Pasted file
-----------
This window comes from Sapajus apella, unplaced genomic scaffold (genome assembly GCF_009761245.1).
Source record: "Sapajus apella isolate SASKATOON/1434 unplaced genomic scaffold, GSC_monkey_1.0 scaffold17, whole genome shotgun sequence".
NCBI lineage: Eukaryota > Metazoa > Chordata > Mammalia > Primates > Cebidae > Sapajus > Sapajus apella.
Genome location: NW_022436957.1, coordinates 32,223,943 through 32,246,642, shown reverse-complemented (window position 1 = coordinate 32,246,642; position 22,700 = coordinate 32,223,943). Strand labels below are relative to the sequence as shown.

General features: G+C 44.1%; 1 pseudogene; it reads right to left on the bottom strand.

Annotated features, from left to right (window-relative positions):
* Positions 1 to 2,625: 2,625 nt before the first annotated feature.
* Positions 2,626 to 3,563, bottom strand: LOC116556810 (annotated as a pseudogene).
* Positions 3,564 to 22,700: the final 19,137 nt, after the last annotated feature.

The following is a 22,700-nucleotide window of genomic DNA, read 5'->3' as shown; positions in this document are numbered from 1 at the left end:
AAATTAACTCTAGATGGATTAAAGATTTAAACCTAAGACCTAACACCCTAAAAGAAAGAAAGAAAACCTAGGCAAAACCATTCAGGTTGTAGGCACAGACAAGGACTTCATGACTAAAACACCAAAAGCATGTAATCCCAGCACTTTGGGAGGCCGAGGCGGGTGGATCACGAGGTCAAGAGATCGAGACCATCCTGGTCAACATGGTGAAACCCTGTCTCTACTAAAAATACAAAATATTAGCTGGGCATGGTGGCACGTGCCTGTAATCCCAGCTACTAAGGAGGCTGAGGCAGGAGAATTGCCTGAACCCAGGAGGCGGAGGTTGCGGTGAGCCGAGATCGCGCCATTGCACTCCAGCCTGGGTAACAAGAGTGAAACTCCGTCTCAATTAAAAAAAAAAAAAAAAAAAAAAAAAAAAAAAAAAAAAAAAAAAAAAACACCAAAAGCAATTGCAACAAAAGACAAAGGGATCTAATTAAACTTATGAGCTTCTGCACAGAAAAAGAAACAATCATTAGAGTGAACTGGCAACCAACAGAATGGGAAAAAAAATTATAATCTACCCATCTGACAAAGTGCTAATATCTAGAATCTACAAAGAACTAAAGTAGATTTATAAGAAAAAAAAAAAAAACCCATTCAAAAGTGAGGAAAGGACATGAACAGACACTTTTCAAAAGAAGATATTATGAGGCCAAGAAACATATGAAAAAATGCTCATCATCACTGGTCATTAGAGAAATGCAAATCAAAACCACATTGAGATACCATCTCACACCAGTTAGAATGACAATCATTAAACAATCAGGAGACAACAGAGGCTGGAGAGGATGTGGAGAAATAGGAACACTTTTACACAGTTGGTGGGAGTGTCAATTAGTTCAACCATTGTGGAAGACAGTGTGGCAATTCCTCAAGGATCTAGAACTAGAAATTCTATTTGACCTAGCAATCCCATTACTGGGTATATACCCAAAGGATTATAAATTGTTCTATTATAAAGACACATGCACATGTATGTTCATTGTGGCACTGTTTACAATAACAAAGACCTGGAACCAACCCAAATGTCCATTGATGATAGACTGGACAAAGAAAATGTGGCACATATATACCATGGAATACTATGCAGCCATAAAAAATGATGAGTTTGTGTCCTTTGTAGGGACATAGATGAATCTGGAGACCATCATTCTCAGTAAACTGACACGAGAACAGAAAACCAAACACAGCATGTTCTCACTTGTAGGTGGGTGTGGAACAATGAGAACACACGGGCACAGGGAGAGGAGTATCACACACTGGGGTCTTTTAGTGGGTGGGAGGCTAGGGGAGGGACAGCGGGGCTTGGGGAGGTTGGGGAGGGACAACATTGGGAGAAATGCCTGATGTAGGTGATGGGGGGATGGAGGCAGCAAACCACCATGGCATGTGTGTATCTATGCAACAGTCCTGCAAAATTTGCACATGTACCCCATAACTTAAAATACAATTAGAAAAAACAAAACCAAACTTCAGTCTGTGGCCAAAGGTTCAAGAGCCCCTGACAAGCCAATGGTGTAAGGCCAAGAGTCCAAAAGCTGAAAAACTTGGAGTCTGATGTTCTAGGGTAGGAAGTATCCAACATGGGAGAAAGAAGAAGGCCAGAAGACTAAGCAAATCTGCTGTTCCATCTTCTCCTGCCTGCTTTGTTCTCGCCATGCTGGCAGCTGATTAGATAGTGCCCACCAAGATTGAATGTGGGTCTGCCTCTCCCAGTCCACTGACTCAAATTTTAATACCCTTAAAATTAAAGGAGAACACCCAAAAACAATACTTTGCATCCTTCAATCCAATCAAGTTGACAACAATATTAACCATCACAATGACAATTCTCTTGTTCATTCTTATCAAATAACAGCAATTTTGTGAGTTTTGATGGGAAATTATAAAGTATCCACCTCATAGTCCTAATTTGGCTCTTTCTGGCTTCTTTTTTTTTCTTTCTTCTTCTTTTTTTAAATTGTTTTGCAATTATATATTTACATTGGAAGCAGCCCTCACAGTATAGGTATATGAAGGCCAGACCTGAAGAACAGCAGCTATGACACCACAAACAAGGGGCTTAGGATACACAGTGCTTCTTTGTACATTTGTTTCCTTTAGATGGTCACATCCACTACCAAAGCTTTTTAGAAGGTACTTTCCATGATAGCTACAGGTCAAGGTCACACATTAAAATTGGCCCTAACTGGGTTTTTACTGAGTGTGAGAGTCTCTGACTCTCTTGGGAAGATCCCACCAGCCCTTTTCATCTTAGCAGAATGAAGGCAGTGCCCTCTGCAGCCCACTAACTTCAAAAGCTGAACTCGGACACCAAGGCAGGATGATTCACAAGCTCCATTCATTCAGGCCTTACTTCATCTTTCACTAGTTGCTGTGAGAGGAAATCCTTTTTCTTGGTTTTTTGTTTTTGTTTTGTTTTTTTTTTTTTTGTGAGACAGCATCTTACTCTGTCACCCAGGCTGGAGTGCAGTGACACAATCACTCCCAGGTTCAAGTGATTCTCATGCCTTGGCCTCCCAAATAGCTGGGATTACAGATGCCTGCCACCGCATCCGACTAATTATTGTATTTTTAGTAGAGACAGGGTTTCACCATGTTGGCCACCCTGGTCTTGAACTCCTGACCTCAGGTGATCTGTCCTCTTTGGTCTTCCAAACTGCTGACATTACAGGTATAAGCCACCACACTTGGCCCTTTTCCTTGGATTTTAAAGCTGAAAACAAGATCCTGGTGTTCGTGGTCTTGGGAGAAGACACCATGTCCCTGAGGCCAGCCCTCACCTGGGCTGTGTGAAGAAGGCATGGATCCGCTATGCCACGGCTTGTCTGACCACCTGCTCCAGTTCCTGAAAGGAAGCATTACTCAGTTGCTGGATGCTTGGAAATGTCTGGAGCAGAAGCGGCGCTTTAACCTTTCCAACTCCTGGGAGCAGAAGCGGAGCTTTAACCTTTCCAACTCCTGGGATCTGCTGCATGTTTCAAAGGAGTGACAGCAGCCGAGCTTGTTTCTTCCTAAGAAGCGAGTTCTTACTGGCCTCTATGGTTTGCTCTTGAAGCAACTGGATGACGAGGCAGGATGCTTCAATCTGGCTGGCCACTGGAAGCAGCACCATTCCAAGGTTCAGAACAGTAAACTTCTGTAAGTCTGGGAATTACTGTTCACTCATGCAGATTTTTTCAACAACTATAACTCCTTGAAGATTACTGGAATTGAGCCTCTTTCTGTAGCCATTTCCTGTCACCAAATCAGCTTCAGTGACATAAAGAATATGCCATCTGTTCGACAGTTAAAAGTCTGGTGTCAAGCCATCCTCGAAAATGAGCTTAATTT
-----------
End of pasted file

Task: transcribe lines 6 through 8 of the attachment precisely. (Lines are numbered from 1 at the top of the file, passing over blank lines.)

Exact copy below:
Annotated features, from left to right (window-relative positions):
* Positions 1 to 2,625: 2,625 nt before the first annotated feature.
* Positions 2,626 to 3,563, bottom strand: LOC116556810 (annotated as a pseudogene).